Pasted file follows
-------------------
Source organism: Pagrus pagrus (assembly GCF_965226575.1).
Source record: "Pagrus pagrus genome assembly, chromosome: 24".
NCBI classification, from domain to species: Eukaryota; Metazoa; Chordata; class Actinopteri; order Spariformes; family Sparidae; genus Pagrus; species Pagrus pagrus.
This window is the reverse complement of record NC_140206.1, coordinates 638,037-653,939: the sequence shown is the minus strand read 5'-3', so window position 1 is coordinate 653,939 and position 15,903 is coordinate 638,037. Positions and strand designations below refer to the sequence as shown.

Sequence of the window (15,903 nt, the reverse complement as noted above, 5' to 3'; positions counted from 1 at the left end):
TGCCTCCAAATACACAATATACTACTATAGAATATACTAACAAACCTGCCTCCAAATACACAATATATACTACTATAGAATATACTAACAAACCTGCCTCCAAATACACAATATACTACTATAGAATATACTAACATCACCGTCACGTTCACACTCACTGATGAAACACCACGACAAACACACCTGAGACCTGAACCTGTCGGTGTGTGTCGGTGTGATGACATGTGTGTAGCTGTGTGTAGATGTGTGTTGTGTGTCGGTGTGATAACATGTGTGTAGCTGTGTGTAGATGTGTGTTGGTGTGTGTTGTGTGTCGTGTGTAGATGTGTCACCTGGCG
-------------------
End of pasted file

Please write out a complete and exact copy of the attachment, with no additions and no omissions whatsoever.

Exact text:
Source organism: Pagrus pagrus (assembly GCF_965226575.1).
Source record: "Pagrus pagrus genome assembly, chromosome: 24".
NCBI classification, from domain to species: Eukaryota; Metazoa; Chordata; class Actinopteri; order Spariformes; family Sparidae; genus Pagrus; species Pagrus pagrus.
This window is the reverse complement of record NC_140206.1, coordinates 638,037-653,939: the sequence shown is the minus strand read 5'-3', so window position 1 is coordinate 653,939 and position 15,903 is coordinate 638,037. Positions and strand designations below refer to the sequence as shown.

Sequence of the window (15,903 nt, the reverse complement as noted above, 5' to 3'; positions counted from 1 at the left end):
TGCCTCCAAATACACAATATACTACTATAGAATATACTAACAAACCTGCCTCCAAATACACAATATATACTACTATAGAATATACTAACAAACCTGCCTCCAAATACACAATATACTACTATAGAATATACTAACATCACCGTCACGTTCACACTCACTGATGAAACACCACGACAAACACACCTGAGACCTGAACCTGTCGGTGTGTGTCGGTGTGATGACATGTGTGTAGCTGTGTGTAGATGTGTGTTGTGTGTCGGTGTGATAACATGTGTGTAGCTGTGTGTAGATGTGTGTTGGTGTGTGTTGTGTGTCGTGTGTAGATGTGTCACCTGGCG